Aircraft and Avionics Equipment Mechanics and Service Technicians

There are over 140,000 aircraft and avionics equipment mechanics and service technicians in the United States. Nearly all have been certified at a Federal Aviation Administration–approved school. Job growth over the next ten years is expected to be at the low end of the average range, about 7 percent. Competition will be strong for positions with major airlines. Opportunities offered in general aviation, at regional airlines, and FAA repair stations will be numerous.
Preventive maintenance is extremely important for airplanes, since they fly in hot and cold extremes, driving winds, and other damaging conditions. Some aircraft technicians do only preventive maintenance, focusing on functionality of engines, instruments, brakes, pumps, landing gear, and other essential components. Careful records must be kept concerning maintenance and repairs to confirm that aircraft have received proper care after a certain number of flight hours or calendar days.

Many large planes contain monitoring systems that record diagnostic information. When working on engines, aircraft, and avionics equipment, mechanics and service technicians must use finely calibrated instruments that precisely measure parts to determine wear patterns. X-rays are used to locate cracks invisible to the eye. In addition to maintaining and repairing aircraft engines, gauges, and other mechanical parts, technicians might also examine sheet metal surfaces, control cables, fuselages, wings, and tails of aircraft.
While some mechanics specialize on a specific type of aircraft, others work on a number of very different machines like jets, helicopters, and small propeller airplanes. Airframe mechanics work on all components of an aircraft with the exception of propellers, instruments, and power plants. Power plant mechanics focus exclusively on aircraft engines’ basic propeller repairs. A&P mechanics have been certified to work on both airframe and power plant components.
Navigation, radio communications, weather radar, and instruments that control flight, engine, and other essential components are maintained and repaired by avionics technicians. It is also part of their work to investigate complex electronic malfunctions and determine how they can be repaired.
Aircraft mechanics work in a number of different settings. Hangars, repair stations, or airfields are common work environments. They must complete repairs quickly and efficiently to keep the plane as close to schedule as possible; at the same time, however, safety standards cannot be shortchanged, for the sake of the many lives on board. In addition to the stress of working under time pressure, mechanics will have frequent need to lift, carry, or pull heavy objects. They must be flexible enough to assume awkward positions to access certain parts of the aircraft. There may be times when they are required to work from a tall ladder or scaffold. Because of the extreme noise, mechanics should wear ear protection. Most mechanics work five eight-hour morning, evening, or night shifts. They frequently are asked to work weekends and overtime.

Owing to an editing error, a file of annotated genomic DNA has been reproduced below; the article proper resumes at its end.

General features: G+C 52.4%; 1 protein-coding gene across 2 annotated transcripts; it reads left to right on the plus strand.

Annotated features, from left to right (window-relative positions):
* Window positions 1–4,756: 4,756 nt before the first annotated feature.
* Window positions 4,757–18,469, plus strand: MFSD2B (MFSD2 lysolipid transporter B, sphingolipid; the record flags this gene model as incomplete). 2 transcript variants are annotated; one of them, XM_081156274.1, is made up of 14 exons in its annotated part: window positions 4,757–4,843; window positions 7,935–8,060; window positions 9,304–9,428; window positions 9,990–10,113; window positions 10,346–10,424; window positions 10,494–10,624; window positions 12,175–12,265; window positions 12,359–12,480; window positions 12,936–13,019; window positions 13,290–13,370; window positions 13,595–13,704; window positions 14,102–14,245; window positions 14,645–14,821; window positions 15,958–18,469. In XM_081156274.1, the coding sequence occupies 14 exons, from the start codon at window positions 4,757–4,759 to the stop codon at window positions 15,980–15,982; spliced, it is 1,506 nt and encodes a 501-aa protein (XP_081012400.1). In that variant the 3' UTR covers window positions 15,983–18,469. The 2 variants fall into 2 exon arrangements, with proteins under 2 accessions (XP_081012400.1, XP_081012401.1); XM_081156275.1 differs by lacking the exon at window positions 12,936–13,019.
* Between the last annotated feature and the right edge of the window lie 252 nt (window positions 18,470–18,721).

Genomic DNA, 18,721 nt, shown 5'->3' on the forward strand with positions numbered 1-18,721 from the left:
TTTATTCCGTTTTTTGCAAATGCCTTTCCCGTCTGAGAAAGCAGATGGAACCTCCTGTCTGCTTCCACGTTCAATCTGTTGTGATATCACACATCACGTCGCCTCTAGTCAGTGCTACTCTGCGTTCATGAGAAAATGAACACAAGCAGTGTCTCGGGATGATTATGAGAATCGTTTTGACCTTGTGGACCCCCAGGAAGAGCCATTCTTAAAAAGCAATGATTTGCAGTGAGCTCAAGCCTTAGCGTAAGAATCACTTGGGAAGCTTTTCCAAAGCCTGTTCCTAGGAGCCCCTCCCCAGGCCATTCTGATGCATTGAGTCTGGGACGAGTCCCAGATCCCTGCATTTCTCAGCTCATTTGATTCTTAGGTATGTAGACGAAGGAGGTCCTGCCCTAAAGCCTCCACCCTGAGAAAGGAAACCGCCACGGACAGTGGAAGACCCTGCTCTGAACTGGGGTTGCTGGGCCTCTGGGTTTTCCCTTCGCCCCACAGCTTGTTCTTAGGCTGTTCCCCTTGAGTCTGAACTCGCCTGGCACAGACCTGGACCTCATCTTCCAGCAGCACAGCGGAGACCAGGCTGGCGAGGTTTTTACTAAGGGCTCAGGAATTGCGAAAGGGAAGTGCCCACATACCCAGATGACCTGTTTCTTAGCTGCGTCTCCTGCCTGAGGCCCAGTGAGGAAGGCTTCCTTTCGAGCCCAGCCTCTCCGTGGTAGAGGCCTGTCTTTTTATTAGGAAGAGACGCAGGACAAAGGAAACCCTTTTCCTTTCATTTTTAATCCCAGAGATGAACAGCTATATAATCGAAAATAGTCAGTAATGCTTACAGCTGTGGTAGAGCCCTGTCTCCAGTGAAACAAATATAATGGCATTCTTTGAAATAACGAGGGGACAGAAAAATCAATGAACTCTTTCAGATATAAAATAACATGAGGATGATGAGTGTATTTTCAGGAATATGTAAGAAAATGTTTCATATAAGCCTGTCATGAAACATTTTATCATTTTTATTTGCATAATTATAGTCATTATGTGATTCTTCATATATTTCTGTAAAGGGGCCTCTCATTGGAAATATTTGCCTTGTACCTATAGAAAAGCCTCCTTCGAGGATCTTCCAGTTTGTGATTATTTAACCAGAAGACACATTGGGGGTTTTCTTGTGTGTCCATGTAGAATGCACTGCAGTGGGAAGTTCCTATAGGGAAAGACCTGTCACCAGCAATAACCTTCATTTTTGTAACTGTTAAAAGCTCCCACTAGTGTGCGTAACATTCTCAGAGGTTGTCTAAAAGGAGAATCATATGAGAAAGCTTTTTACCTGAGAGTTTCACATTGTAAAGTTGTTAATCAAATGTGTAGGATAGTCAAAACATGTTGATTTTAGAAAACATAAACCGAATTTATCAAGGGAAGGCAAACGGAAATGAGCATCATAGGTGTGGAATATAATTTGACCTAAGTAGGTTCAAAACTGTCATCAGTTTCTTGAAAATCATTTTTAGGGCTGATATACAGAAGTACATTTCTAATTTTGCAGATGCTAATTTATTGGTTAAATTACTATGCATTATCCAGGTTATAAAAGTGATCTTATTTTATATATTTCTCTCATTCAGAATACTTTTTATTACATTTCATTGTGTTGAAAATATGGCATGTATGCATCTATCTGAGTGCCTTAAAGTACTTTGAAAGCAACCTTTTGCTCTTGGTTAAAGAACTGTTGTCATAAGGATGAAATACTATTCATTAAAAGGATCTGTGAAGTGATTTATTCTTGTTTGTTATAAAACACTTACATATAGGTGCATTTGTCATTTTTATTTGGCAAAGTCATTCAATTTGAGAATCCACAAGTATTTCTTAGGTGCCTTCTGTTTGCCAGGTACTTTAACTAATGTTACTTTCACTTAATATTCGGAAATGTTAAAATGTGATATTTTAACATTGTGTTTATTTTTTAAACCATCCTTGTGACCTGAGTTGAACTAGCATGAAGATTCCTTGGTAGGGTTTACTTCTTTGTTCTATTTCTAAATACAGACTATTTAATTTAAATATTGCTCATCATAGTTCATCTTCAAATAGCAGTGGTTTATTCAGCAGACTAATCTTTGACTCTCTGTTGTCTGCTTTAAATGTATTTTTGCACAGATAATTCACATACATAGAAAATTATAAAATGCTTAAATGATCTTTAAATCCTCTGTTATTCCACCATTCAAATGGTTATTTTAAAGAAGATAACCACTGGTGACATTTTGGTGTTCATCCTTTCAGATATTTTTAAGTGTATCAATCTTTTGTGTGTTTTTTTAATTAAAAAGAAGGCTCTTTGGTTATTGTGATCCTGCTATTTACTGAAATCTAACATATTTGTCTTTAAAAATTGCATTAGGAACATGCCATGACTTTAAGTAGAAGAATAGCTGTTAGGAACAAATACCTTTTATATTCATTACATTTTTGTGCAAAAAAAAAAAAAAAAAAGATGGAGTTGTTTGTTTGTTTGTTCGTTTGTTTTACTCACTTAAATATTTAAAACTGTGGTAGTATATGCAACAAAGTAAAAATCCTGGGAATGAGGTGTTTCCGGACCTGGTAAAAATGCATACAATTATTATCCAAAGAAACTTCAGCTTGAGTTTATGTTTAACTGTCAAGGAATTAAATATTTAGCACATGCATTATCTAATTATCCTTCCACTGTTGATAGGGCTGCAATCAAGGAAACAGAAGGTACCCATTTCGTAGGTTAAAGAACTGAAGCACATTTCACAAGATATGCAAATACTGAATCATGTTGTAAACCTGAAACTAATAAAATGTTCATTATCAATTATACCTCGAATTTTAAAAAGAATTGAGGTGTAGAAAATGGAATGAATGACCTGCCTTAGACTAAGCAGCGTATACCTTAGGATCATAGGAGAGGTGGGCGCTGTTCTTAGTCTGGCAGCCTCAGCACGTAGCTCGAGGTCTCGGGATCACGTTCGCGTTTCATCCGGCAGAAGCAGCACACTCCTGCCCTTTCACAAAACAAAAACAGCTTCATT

To become FAA certified, mechanics must have a high school diploma or GED, be fluent English speakers, be over the age of seventeen, and have sufficient technical skills. There are over 170 Aviation Maintenance Technician Schools in the country that have been certified by the FAA. These schools must offer at least nineteen hundred class hours of training. Programs are typically one to two years. Roughly sixty FAA certified schools also offer four-year degrees. In addition to covering turbine engines and aviation electronics, coursework might include physics, chemistry, computer science, math, and mechanical drawing.

Before receiving certification in airframe or power plant work, at least eighteen months of work experience must be documented. An A&P certificate requires a minimum of thirty months of experience with both engines and airframes. Alternatively, some FAA-approved schools offer courses that can replace these requirements. Written, oral, and practical tests must be successfully passed within two years of receiving certification.
Certification also requires ongoing work experience totaling a minimum of one thousand work hours over a two-year period. Alternatively, mechanics can complete a refresher course. In addition to the work hours, an additional sixteen hours of continuing education training is required in the same time frame. Anyone that trained in avionics repair while in the military or that has previous work experience with avionics manufacturers might be exempted from some requirements.

With experience, mechanics and technicians may be offered a position as a crew chief, inspector, or shop supervisor. Technicians who have also earned an aircraft inspector’s authorization by maintaining a valid A&P certificate for three years or more and have at least two full years of hands-on experience will be exceptionally well qualified. Promotion to an executive position is also possible.

The median pay for aircraft mechanics and service technicians is a little over $25 per hour. Those at the bottom of the pay range earn around $16 per hour, while those at the top can earn as much as $35 per hour. Major airlines pay jet mechanics at a higher rate than those who service simpler aircraft. About 30 percent of all aircraft and avionics equipment mechanics and service technicians are union members. Most of them are with the International Association of Machinists and Aerospace Workers or the Transport Workers Union of America. The International Brotherhood of Teamsters also represents some of these workers.